Photographer Robert Davidson Keir spotted these adorable cubs in the University Heights area of Squamish on May 27.
This is a reminder to locals and visitors to be bear aware.
According to WildSafe BC, black bears account for 14,000 to 25,000 calls per year to the Conservation Officer Service.
"While most bear encounters result in the bear leaving an area, they can become more assertive or destructive when they have learned to associate humans and their activities with food," reads the WildSafe BC website.
The District of Squamish offers the following advice for if you encounter a bear on a trail:
The key to staying safe on the trails is to avoid surprise encounters:
- Make noise by using your voice i.e. talk, sing, or give a shout out when approaching a blind corner, near rivers, or near natural bear food.
- Riding or running quickly and quietly puts you at a higher risk for surprise encounters. Slow down going around blind corners and make noise.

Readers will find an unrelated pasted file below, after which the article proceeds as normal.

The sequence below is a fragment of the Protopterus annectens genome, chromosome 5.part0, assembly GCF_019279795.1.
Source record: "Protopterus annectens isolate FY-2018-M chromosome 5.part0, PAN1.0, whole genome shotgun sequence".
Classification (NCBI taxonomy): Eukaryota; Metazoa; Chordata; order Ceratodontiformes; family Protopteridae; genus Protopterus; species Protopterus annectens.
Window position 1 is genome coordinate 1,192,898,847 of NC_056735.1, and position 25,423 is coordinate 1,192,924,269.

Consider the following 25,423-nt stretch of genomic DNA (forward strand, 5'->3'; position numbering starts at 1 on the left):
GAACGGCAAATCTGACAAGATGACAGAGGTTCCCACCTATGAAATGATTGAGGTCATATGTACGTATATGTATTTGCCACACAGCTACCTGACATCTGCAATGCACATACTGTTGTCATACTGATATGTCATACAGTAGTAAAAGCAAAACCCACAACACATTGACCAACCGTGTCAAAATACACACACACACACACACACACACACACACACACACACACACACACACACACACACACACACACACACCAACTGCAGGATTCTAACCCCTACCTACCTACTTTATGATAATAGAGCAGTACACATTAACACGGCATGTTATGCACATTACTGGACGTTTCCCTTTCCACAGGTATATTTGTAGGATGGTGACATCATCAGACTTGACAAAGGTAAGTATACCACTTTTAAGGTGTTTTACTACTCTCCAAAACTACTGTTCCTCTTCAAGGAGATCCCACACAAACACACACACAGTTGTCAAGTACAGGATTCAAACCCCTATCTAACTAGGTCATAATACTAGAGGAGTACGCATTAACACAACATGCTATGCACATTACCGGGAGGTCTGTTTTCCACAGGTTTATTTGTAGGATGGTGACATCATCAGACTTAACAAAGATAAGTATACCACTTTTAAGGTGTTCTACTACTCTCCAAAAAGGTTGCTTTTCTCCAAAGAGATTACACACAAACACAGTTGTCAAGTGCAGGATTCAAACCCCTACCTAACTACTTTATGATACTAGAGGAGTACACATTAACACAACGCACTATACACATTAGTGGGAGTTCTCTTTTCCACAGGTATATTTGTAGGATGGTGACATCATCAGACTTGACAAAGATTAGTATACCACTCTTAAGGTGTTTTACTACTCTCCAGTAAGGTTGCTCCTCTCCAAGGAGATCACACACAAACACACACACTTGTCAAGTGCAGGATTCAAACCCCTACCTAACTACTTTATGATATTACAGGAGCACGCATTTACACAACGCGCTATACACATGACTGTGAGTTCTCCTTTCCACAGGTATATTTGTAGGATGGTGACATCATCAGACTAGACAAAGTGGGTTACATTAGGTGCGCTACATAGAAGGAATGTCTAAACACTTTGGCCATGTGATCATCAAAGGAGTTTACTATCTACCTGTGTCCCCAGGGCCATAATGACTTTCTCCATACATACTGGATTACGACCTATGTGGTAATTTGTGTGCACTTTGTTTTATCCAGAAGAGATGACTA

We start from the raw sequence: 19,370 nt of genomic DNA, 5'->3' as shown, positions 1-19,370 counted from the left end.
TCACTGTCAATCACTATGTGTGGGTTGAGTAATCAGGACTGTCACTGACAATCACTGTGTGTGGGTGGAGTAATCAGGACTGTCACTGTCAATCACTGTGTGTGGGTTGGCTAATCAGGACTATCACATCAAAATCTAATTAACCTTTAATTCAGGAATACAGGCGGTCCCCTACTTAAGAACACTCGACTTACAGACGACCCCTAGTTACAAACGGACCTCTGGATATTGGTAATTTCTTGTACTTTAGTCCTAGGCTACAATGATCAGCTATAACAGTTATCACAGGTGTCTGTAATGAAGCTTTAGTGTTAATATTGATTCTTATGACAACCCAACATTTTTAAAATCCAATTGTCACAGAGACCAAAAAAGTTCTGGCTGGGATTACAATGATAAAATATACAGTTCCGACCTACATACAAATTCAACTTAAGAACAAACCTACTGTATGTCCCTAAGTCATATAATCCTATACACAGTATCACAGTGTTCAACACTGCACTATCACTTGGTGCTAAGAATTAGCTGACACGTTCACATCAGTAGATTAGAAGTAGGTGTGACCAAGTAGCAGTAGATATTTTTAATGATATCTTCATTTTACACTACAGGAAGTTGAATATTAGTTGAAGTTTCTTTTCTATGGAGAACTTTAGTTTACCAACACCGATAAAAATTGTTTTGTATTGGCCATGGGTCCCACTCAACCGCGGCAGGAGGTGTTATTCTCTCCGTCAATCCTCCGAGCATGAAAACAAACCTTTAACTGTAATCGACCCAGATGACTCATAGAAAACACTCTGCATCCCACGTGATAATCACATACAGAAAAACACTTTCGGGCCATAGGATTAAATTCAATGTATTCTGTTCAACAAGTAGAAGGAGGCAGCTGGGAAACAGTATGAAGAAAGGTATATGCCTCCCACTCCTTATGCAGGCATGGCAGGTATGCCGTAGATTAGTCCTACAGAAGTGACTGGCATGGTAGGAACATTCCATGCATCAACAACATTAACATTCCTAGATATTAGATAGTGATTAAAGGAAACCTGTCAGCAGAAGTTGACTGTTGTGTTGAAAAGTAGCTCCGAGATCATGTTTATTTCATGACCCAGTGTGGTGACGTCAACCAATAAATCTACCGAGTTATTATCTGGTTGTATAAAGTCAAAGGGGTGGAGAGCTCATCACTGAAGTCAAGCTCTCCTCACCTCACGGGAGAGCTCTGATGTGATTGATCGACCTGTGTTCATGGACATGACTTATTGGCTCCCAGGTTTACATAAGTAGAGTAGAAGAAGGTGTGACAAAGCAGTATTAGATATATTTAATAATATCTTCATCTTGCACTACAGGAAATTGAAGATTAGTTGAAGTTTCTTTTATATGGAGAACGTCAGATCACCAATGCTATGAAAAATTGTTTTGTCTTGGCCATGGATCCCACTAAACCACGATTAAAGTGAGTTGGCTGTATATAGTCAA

- Look for signs of recent bear activity i.e. claw marks on trees, fresh scat, day beds, ripped apart logs or overturned boulders.
- Hike in groups.
- Be extra aware during the early morning and early evening hours.
- Leash dogs. Keep dogs on trails.
- Pack out what you pack in.
If you encounter a bear
- Stop, stay calm and assess the situation
- Do not run
- Never turn your back on wildlife
- Back away slowly and give the bear space
- Talk calmly
- Avoid eye contact
- Ready your deterrent
All bears that are aggressive in nature, or sightings in urban areas, should be reported to the Conservation Officer Service (1-877-952-7277).